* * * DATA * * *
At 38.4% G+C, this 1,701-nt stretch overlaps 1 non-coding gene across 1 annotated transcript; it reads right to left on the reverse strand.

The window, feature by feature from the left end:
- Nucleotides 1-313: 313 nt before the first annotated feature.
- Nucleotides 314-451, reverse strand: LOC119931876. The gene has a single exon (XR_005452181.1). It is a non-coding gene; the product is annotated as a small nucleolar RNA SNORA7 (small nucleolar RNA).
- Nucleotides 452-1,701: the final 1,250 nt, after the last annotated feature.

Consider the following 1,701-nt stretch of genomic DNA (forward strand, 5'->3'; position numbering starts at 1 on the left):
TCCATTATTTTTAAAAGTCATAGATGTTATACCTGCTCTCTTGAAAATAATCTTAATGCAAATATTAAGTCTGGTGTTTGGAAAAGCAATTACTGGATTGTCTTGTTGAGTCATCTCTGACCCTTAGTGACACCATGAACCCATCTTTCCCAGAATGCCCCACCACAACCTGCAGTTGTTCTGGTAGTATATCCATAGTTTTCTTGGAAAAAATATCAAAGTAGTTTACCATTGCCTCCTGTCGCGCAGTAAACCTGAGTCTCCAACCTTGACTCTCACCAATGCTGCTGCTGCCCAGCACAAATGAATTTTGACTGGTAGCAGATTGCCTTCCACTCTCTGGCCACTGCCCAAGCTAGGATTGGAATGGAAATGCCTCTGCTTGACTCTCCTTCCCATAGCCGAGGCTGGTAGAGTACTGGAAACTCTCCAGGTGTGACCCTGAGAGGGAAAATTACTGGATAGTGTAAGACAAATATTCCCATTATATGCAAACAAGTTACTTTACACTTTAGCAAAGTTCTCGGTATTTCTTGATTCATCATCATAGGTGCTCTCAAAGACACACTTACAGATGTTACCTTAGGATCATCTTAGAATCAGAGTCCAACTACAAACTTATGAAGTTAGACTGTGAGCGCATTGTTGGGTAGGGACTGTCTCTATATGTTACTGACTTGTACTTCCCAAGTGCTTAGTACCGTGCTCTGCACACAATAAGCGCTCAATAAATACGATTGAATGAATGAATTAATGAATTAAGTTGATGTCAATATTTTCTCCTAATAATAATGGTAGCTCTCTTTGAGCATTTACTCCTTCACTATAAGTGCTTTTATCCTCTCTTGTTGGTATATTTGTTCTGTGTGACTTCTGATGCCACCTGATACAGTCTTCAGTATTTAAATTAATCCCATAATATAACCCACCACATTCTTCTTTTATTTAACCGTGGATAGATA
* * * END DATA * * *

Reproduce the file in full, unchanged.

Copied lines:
At 38.4% G+C, this 1,701-nt stretch overlaps 1 non-coding gene across 1 annotated transcript; it reads right to left on the reverse strand.

The window, feature by feature from the left end:
- Nucleotides 1-313: 313 nt before the first annotated feature.
- Nucleotides 314-451, reverse strand: LOC119931876. The gene has a single exon (XR_005452181.1). It is a non-coding gene; the product is annotated as a small nucleolar RNA SNORA7 (small nucleolar RNA).
- Nucleotides 452-1,701: the final 1,250 nt, after the last annotated feature.

Consider the following 1,701-nt stretch of genomic DNA (forward strand, 5'->3'; position numbering starts at 1 on the left):
TCCATTATTTTTAAAAGTCATAGATGTTATACCTGCTCTCTTGAAAATAATCTTAATGCAAATATTAAGTCTGGTGTTTGGAAAAGCAATTACTGGATTGTCTTGTTGAGTCATCTCTGACCCTTAGTGACACCATGAACCCATCTTTCCCAGAATGCCCCACCACAACCTGCAGTTGTTCTGGTAGTATATCCATAGTTTTCTTGGAAAAAATATCAAAGTAGTTTACCATTGCCTCCTGTCGCGCAGTAAACCTGAGTCTCCAACCTTGACTCTCACCAATGCTGCTGCTGCCCAGCACAAATGAATTTTGACTGGTAGCAGATTGCCTTCCACTCTCTGGCCACTGCCCAAGCTAGGATTGGAATGGAAATGCCTCTGCTTGACTCTCCTTCCCATAGCCGAGGCTGGTAGAGTACTGGAAACTCTCCAGGTGTGACCCTGAGAGGGAAAATTACTGGATAGTGTAAGACAAATATTCCCATTATATGCAAACAAGTTACTTTACACTTTAGCAAAGTTCTCGGTATTTCTTGATTCATCATCATAGGTGCTCTCAAAGACACACTTACAGATGTTACCTTAGGATCATCTTAGAATCAGAGTCCAACTACAAACTTATGAAGTTAGACTGTGAGCGCATTGTTGGGTAGGGACTGTCTCTATATGTTACTGACTTGTACTTCCCAAGTGCTTAGTACCGTGCTCTGCACACAATAAGCGCTCAATAAATACGATTGAATGAATGAATTAATGAATTAAGTTGATGTCAATATTTTCTCCTAATAATAATGGTAGCTCTCTTTGAGCATTTACTCCTTCACTATAAGTGCTTTTATCCTCTCTTGTTGGTATATTTGTTCTGTGTGACTTCTGATGCCACCTGATACAGTCTTCAGTATTTAAATTAATCCCATAATATAACCCACCACATTCTTCTTTTATTTAACCGTGGATAGATA